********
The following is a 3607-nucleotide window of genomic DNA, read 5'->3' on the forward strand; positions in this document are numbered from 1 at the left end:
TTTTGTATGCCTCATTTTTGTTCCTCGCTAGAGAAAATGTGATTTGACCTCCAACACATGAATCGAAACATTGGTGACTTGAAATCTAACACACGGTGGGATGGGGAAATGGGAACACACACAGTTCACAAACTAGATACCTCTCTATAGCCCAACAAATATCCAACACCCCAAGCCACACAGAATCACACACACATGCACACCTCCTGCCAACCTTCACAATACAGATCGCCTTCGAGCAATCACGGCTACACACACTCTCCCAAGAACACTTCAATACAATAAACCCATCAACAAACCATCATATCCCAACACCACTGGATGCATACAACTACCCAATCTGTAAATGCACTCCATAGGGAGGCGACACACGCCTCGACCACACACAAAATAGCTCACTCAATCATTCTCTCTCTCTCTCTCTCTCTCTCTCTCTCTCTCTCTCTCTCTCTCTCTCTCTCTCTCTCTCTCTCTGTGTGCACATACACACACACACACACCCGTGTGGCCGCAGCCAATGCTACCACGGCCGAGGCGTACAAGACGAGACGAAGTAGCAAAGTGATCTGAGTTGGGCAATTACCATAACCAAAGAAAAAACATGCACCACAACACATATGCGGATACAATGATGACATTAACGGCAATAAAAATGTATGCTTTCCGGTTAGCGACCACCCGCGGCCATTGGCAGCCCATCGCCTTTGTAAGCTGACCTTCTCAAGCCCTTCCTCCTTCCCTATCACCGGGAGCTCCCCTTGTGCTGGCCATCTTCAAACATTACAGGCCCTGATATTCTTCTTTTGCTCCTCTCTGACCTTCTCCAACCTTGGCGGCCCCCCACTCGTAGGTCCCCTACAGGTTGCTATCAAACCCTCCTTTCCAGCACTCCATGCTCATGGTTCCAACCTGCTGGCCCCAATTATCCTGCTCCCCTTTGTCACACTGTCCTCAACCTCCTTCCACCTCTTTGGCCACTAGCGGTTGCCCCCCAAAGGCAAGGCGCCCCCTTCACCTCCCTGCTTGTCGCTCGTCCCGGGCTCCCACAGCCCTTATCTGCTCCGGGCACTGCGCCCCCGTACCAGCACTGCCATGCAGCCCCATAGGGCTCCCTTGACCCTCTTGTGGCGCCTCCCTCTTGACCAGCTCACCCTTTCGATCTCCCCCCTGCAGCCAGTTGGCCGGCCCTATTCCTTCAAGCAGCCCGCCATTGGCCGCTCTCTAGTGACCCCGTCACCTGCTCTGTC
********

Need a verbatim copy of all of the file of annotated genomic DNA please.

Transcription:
The following is a 3607-nucleotide window of genomic DNA, read 5'->3' on the forward strand; positions in this document are numbered from 1 at the left end:
TTTTGTATGCCTCATTTTTGTTCCTCGCTAGAGAAAATGTGATTTGACCTCCAACACATGAATCGAAACATTGGTGACTTGAAATCTAACACACGGTGGGATGGGGAAATGGGAACACACACAGTTCACAAACTAGATACCTCTCTATAGCCCAACAAATATCCAACACCCCAAGCCACACAGAATCACACACACATGCACACCTCCTGCCAACCTTCACAATACAGATCGCCTTCGAGCAATCACGGCTACACACACTCTCCCAAGAACACTTCAATACAATAAACCCATCAACAAACCATCATATCCCAACACCACTGGATGCATACAACTACCCAATCTGTAAATGCACTCCATAGGGAGGCGACACACGCCTCGACCACACACAAAATAGCTCACTCAATCATTCTCTCTCTCTCTCTCTCTCTCTCTCTCTCTCTCTCTCTCTCTCTCTCTCTCTCTCTCTCTCTCTCTGTGTGCACATACACACACACACACACCCGTGTGGCCGCAGCCAATGCTACCACGGCCGAGGCGTACAAGACGAGACGAAGTAGCAAAGTGATCTGAGTTGGGCAATTACCATAACCAAAGAAAAAACATGCACCACAACACATATGCGGATACAATGATGACATTAACGGCAATAAAAATGTATGCTTTCCGGTTAGCGACCACCCGCGGCCATTGGCAGCCCATCGCCTTTGTAAGCTGACCTTCTCAAGCCCTTCCTCCTTCCCTATCACCGGGAGCTCCCCTTGTGCTGGCCATCTTCAAACATTACAGGCCCTGATATTCTTCTTTTGCTCCTCTCTGACCTTCTCCAACCTTGGCGGCCCCCCACTCGTAGGTCCCCTACAGGTTGCTATCAAACCCTCCTTTCCAGCACTCCATGCTCATGGTTCCAACCTGCTGGCCCCAATTATCCTGCTCCCCTTTGTCACACTGTCCTCAACCTCCTTCCACCTCTTTGGCCACTAGCGGTTGCCCCCCAAAGGCAAGGCGCCCCCTTCACCTCCCTGCTTGTCGCTCGTCCCGGGCTCCCACAGCCCTTATCTGCTCCGGGCACTGCGCCCCCGTACCAGCACTGCCATGCAGCCCCATAGGGCTCCCTTGACCCTCTTGTGGCGCCTCCCTCTTGACCAGCTCACCCTTTCGATCTCCCCCCTGCAGCCAGTTGGCCGGCCCTATTCCTTCAAGCAGCCCGCCATTGGCCGCTCTCTAGTGACCCCGTCACCTGCTCTGTC